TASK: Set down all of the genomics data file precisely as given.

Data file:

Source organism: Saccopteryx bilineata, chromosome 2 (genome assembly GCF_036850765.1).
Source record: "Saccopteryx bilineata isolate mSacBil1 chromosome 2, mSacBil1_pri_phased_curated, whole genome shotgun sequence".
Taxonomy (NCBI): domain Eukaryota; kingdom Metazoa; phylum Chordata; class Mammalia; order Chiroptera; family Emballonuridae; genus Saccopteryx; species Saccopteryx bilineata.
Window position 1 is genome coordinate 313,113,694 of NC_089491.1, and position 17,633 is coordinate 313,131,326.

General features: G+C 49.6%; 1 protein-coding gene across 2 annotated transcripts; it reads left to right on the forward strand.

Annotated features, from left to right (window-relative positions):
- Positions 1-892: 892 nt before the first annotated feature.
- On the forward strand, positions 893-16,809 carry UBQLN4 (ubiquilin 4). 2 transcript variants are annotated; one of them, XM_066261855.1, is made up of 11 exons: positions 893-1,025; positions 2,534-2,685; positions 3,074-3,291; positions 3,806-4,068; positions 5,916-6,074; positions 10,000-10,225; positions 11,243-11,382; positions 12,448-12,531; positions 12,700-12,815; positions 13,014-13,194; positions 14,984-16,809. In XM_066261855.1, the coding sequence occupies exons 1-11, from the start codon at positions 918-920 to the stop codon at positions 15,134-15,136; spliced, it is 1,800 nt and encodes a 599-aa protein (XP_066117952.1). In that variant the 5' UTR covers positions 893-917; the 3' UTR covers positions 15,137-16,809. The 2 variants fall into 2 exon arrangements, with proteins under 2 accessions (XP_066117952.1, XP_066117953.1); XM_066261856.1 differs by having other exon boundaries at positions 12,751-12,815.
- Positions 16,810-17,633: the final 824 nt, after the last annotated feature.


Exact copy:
Source organism: Saccopteryx bilineata, chromosome 2 (genome assembly GCF_036850765.1).
Source record: "Saccopteryx bilineata isolate mSacBil1 chromosome 2, mSacBil1_pri_phased_curated, whole genome shotgun sequence".
Taxonomy (NCBI): domain Eukaryota; kingdom Metazoa; phylum Chordata; class Mammalia; order Chiroptera; family Emballonuridae; genus Saccopteryx; species Saccopteryx bilineata.
Window position 1 is genome coordinate 313,113,694 of NC_089491.1, and position 17,633 is coordinate 313,131,326.

General features: G+C 49.6%; 1 protein-coding gene across 2 annotated transcripts; it reads left to right on the forward strand.

Annotated features, from left to right (window-relative positions):
- Positions 1-892: 892 nt before the first annotated feature.
- On the forward strand, positions 893-16,809 carry UBQLN4 (ubiquilin 4). 2 transcript variants are annotated; one of them, XM_066261855.1, is made up of 11 exons: positions 893-1,025; positions 2,534-2,685; positions 3,074-3,291; positions 3,806-4,068; positions 5,916-6,074; positions 10,000-10,225; positions 11,243-11,382; positions 12,448-12,531; positions 12,700-12,815; positions 13,014-13,194; positions 14,984-16,809. In XM_066261855.1, the coding sequence occupies exons 1-11, from the start codon at positions 918-920 to the stop codon at positions 15,134-15,136; spliced, it is 1,800 nt and encodes a 599-aa protein (XP_066117952.1). In that variant the 5' UTR covers positions 893-917; the 3' UTR covers positions 15,137-16,809. The 2 variants fall into 2 exon arrangements, with proteins under 2 accessions (XP_066117952.1, XP_066117953.1); XM_066261856.1 differs by having other exon boundaries at positions 12,751-12,815.
- Positions 16,810-17,633: the final 824 nt, after the last annotated feature.